||It has been suggested that this article be merged into Roasting. (Discuss) Proposed since August 2013.|
||It has been suggested that Pollo a la Brasa be merged into this article. (Discuss) Proposed since December 2014.|
|This article needs additional citations for verification. (December 2009)|
Roast chicken is chicken prepared as food by roasting whether in a home kitchen, over a fire, or with a professional rotisserie (rotary spit). Generally, the chicken is roasted with its own fat and juices by circulating the meat during roasting, and therefore, are usually cooked exposed to fire or heat with some type of rotary grill so that the circulation of these fats and juices is as efficient as possible. Roast chicken is a dish that appears in a wide variety of cuisines worldwide.
Varieties of roast chicken
Hendl is the Austro-Bavarian word for chicken, most commonly in its roasted form (Brathendl). Another popular form is the fried Backhendl (French: poulet frit à la viennoise) version, a specialty of the Viennese cuisine. The Standard German term is Hähnchen ("cockerel"). In the new states of Germany it is often called Broiler.
Hendln are traditionally served in Bavarian beer gardens or at festivals such as Oktoberfest, and are generally eaten with a Brezen and/or a Maß of beer. They are also widely available from mobile rotisserie trucks that park near well-frequented locations such as supermarkets or large parking lots.
Pollo a la Brasa
Pollo a la Brasa, also known as Peruvian chicken or Blackened chicken in the United States and Charcoal chicken in Australia. The original version consisted of a chicken cooked in charcoal but the preparation has evolved and marinated meat is now roasted in the heat of the coals of a special oven special called a rotombo which rotates the bird on its own axis, consistently receiving heat from the coals. The oven can be operated using coal, gas, or wood, with the more traditional wood being from the Prosopis pallida tree.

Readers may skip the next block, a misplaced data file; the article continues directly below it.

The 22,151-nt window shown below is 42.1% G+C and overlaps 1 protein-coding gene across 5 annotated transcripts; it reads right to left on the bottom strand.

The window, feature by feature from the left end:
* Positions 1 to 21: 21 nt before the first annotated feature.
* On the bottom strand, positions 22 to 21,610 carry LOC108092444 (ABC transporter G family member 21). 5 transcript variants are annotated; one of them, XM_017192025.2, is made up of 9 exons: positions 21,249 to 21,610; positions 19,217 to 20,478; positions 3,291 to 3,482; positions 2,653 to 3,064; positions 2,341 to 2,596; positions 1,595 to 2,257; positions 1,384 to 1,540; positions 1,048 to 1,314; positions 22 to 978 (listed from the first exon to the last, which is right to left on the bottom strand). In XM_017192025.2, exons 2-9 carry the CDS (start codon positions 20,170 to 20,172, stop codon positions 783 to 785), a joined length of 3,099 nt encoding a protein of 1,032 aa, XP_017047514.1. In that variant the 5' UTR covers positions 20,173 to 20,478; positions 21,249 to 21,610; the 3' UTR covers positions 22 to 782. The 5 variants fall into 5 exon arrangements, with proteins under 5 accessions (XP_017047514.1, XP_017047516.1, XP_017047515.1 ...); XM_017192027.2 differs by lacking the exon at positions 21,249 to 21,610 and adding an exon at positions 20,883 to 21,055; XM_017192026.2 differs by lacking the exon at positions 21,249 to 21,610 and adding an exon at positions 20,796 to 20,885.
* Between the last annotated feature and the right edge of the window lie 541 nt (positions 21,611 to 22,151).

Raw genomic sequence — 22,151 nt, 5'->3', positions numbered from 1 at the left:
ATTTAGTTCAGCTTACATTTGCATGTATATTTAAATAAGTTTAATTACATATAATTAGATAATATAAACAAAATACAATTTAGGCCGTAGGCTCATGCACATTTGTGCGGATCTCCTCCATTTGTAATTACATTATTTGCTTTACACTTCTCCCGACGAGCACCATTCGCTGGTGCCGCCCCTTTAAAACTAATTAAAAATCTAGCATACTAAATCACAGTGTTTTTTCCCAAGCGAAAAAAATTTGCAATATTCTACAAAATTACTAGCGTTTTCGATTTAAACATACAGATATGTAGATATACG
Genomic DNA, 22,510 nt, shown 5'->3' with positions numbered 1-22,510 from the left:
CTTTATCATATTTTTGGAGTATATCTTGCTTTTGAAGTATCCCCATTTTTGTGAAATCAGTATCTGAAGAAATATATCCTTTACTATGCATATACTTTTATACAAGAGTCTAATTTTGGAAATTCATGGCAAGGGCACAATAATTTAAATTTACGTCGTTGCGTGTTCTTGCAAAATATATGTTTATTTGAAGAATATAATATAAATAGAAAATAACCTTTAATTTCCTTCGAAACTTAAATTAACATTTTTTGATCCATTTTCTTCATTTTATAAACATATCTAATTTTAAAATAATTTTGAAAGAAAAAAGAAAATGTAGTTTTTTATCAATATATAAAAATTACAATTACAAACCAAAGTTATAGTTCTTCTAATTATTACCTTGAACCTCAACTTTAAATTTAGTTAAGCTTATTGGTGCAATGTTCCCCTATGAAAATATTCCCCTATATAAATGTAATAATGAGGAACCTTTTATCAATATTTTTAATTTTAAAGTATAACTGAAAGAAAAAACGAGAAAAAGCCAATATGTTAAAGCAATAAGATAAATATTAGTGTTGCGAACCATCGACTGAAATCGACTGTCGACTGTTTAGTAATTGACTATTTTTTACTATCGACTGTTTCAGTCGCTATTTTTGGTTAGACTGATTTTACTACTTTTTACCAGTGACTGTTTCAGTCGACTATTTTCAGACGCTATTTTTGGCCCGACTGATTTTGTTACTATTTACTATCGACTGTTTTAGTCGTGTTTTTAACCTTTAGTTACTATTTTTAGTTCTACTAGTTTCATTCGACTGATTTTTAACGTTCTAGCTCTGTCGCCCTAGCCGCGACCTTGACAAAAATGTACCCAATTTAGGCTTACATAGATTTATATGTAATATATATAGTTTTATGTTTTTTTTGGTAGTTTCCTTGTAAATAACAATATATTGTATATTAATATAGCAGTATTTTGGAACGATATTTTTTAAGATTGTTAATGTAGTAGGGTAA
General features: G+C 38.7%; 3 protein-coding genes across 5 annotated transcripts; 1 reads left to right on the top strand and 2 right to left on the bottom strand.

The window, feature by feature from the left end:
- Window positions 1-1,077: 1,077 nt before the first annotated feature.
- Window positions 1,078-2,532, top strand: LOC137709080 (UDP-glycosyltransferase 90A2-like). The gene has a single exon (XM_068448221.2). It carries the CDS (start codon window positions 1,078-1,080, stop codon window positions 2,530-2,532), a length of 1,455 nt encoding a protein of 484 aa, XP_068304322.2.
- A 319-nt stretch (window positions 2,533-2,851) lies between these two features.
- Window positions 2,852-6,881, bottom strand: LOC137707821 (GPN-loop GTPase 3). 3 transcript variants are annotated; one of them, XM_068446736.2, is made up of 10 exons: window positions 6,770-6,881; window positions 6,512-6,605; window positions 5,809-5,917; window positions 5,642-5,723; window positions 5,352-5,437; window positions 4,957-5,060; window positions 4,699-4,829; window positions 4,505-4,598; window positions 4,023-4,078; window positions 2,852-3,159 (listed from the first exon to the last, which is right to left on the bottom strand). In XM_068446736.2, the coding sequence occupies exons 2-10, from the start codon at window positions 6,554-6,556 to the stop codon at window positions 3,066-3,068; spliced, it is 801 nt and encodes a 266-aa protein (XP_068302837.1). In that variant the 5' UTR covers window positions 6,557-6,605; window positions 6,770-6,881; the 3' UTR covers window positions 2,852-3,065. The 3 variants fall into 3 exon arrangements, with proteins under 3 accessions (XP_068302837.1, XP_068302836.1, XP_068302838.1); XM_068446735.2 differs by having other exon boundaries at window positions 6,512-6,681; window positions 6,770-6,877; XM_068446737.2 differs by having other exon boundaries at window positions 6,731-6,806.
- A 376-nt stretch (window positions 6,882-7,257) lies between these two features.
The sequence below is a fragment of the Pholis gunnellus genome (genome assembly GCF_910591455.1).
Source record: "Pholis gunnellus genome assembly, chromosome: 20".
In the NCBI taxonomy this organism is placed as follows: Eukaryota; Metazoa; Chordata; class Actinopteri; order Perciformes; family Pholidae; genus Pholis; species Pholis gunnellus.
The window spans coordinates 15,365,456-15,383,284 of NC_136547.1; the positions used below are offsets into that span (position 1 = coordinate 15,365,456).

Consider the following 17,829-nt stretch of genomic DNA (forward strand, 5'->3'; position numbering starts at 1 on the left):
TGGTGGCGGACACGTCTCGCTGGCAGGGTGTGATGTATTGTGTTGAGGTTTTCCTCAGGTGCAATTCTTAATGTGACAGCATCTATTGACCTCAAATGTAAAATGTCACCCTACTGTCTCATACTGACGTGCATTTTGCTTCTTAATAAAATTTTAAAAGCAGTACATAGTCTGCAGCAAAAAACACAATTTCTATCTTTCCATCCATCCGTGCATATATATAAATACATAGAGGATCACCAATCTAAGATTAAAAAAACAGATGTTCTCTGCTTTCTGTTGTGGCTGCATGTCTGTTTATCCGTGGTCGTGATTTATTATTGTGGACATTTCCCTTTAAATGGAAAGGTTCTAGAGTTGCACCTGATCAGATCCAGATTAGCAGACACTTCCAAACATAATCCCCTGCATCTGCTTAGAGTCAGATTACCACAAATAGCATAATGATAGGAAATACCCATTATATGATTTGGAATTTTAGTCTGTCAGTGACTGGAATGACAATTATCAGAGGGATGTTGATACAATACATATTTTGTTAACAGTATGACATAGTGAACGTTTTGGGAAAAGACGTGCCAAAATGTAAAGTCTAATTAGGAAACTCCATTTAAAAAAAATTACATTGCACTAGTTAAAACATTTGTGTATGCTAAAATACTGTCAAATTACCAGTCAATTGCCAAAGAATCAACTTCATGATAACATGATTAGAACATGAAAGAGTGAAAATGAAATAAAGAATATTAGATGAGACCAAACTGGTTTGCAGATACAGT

Chicken roasted on rotisseries have become a growing trend in the United States since the mid 1990s. American supermarkets commonly roast rotisserie chickens using either horizontal or vertical rotisseries. These chickens are a means of using unsold fresh chickens and are often sold at lower prices than fresh chickens. Wholesale club Costco does not recycle fresh chickens but is noted for selling 60 million of its US$4.99 whole roasted chickens each year. The Boston Market fast casual restaurant chain originally specialized in roast chicken.
Tandoori chicken is a dish popular on the Indian subcontinent consisting of roasted chicken cylindrical clay oven, a tandoor, and prepared with yogurt and spices.
The Levantine Arab shawarma, Turkish döner kebap and Greek gyros can be made from a variety of meats, one of which is chicken. The Taiwanese version of shawarma, shāwēimǎ (Chinese: 沙威瑪), is nearly always chicken.
- This article incorporates information from
- Dracula by Bram Stoker pg 1
- Bonnie S. Benwick. "The Bird that Goes Around, Stays Around." Washington Post. 30 October 2012. Retrieved 5 December 2014.
- Cat Vasko. "Grocery Store Economics: Why Are Rotisserie Chickens So Cheap?" KCET. 4 March 2014. Retrieved 5 December 2014.
- Rick Aristotle Munarriz. "For Costco, $1.50 Hot Dog Combos and $4.99 Chickens Aren't Enough." Daily Finance. 10 October 2013. Retrieved 5 December 2014.
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